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Christmas Bird Count flocks to 120 years
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Watching for winged species

Christmas Bird Count flocks to 120 years

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Birder Bill Huser

Birder Bill Huser scans the banks of the Big Sioux River after seeing a hawk fly by near Stone State Park in Sioux City. Huser has been a birder since 1973 and has participated in the Audubon Christmas Bird Count since about 1980, he said.

SIOUX CITY -- A bird watcher for nearly 45 years, Bill Huser always has his eyes set on the rarer species.

"Red crossbills are plentiful," the South Sioux City man said. "(However), a snowy owl and a black-billed magpie? They're much harder to come by."

A retired Sioux Honey Association vice president of research and development and a member of the Loess Hills Audubon Society, Huser will be among the volunteers participating in the National Audubon Society's 120th annual Christmas Bird Count, in and around parks in Sioux City, on Saturday.

Between now and the first week in January, nearly 80,000 bird counters across the United States, Canada, the Caribbean and Latin America will take part in the world's longest-running wildlife census.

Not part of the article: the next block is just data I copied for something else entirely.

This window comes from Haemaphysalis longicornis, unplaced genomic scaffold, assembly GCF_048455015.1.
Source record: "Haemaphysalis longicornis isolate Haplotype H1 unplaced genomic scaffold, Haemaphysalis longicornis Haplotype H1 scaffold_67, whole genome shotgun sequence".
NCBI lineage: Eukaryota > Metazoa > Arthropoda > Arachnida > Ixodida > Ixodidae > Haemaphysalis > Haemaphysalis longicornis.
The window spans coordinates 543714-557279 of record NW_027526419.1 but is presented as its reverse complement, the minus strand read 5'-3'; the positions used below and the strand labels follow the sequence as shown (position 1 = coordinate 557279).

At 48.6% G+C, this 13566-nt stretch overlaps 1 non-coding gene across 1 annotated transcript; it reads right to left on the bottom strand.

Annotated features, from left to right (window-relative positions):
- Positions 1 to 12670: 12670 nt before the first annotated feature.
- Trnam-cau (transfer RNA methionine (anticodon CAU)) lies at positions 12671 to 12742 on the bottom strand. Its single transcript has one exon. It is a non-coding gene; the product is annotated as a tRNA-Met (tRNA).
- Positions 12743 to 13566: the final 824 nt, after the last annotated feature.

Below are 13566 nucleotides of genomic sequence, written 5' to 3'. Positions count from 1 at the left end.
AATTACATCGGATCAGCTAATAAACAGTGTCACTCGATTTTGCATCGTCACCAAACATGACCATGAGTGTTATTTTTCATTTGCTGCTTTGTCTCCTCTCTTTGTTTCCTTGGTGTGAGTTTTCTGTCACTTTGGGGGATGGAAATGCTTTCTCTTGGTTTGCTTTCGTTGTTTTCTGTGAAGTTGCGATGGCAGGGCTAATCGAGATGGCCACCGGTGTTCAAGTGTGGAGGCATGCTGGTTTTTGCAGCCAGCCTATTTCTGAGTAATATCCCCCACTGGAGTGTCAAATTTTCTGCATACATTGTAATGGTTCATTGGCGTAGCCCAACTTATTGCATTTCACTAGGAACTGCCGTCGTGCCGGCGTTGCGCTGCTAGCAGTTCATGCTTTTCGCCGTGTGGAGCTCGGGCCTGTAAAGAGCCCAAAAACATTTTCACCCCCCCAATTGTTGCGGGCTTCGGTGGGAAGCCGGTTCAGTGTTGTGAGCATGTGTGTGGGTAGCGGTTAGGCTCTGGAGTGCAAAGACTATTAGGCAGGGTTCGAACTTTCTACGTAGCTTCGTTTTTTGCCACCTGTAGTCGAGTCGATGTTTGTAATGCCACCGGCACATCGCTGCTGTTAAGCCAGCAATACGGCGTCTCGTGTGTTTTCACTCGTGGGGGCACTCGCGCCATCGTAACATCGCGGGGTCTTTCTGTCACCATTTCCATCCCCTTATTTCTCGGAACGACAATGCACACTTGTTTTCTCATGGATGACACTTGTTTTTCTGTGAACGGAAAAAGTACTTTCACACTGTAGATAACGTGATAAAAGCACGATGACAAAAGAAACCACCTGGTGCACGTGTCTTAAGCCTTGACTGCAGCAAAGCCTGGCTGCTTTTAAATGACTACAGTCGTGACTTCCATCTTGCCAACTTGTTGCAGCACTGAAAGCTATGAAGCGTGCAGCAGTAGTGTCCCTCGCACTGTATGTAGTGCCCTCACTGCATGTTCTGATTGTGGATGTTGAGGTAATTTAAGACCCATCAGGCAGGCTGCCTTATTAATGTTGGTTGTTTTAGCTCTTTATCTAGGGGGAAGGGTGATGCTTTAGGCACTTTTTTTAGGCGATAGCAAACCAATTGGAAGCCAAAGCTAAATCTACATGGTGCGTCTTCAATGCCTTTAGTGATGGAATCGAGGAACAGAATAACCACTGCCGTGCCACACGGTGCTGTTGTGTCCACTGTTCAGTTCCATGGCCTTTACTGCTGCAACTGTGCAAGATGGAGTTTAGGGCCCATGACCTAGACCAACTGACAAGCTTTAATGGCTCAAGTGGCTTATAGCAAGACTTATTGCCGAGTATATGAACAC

Birder Bill Huser

Birder Bill Huser plays bird calls on his cell phone while scanning the treetops for birds at Stone State Park in Sioux City. Huser has been a birder since 1973 and has participated in the Audubon Christmas Bird Count since about 1980, he said.

Such a census is important since it can track the health of bird populations on a scale that scientists couldn't accomplish alone.

Last year, locally, 23 birders found 63 species and counted a total of 12,152 birds, including the great blue heron, belted kingfisher and red-headed woodpecker.

According to Dorothy Pecaut Nature Center education programs director Dawn Snyder, birders will be canvassing such bird-friendly spots as Stone State Park, Snyder Bend Park, Bacon Creek Park and Brown's Lake.

"Some birders will show up to a spot as early as 5 a.m. in hopes of finding a great horned owl or a barn owl," she explained.

Charting by types of birds allows scientists to see if there's been an increase or decrease in population.

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That's important for Huser, who has always enjoyed outdoor life. Plus he likes looking at birds.

"I'm lucky that I can still get around pretty easily," the 69-year-old said. "Looking for birds is relaxing and I get plenty of exercise doing it."

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This is why Huser has been a Christmas Bird Count compiler for nearly 40 years.

"I used to be able to detect birds simply by the noise they make," he explained. "My hearing isn't what it used to be but my other senses are just fine." 

After spending the morning looking for birds at Stone State Park, Huser is happy his work is vital for conservationists. It informs them of strategies to protect birds and their habitats. 

That can have implications for people as well.

"When you and other birdwatchers are working together for the same cause, you know it will be important for the environment," Huser said.

"You can learn a lot by watching birds," he added.

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